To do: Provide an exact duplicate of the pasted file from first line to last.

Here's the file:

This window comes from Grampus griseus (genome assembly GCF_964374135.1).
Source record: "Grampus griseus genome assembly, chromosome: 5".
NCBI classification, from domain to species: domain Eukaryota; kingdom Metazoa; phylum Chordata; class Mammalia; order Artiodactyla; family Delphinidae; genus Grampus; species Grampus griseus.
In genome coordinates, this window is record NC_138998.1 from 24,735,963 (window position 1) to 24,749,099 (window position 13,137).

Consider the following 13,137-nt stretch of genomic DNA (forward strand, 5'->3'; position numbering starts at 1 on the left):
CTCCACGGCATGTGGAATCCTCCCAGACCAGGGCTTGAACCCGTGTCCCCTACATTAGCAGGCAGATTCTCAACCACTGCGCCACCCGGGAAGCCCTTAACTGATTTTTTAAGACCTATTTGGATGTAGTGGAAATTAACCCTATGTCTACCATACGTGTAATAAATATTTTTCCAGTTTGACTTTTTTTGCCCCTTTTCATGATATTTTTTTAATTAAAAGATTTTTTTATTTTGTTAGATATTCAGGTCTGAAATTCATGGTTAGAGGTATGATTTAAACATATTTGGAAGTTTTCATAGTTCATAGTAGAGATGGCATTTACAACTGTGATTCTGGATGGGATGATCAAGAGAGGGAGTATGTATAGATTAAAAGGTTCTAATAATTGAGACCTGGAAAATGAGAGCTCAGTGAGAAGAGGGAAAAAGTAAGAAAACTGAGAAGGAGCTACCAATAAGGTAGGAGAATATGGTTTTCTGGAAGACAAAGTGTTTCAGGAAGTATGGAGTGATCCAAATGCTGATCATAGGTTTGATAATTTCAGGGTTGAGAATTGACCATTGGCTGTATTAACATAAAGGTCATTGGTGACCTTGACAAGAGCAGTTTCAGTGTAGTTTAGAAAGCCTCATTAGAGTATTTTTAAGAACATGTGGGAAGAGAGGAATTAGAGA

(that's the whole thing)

This window comes from Grampus griseus (genome assembly GCF_964374135.1).
Source record: "Grampus griseus genome assembly, chromosome: 5".
NCBI classification, from domain to species: domain Eukaryota; kingdom Metazoa; phylum Chordata; class Mammalia; order Artiodactyla; family Delphinidae; genus Grampus; species Grampus griseus.
In genome coordinates, this window is record NC_138998.1 from 24,735,963 (window position 1) to 24,749,099 (window position 13,137).

Consider the following 13,137-nt stretch of genomic DNA (forward strand, 5'->3'; position numbering starts at 1 on the left):
CTCCACGGCATGTGGAATCCTCCCAGACCAGGGCTTGAACCCGTGTCCCCTACATTAGCAGGCAGATTCTCAACCACTGCGCCACCCGGGAAGCCCTTAACTGATTTTTTAAGACCTATTTGGATGTAGTGGAAATTAACCCTATGTCTACCATACGTGTAATAAATATTTTTCCAGTTTGACTTTTTTTGCCCCTTTTCATGATATTTTTTTAATTAAAAGATTTTTTTATTTTGTTAGATATTCAGGTCTGAAATTCATGGTTAGAGGTATGATTTAAACATATTTGGAAGTTTTCATAGTTCATAGTAGAGATGGCATTTACAACTGTGATTCTGGATGGGATGATCAAGAGAGGGAGTATGTATAGATTAAAAGGTTCTAATAATTGAGACCTGGAAAATGAGAGCTCAGTGAGAAGAGGGAAAAAGTAAGAAAACTGAGAAGGAGCTACCAATAAGGTAGGAGAATATGGTTTTCTGGAAGACAAAGTGTTTCAGGAAGTATGGAGTGATCCAAATGCTGATCATAGGTTTGATAATTTCAGGGTTGAGAATTGACCATTGGCTGTATTAACATAAAGGTCATTGGTGACCTTGACAAGAGCAGTTTCAGTGTAGTTTAGAAAGCCTCATTAGAGTATTTTTAAGAACATGTGGGAAGAGAGGAATTAGAGA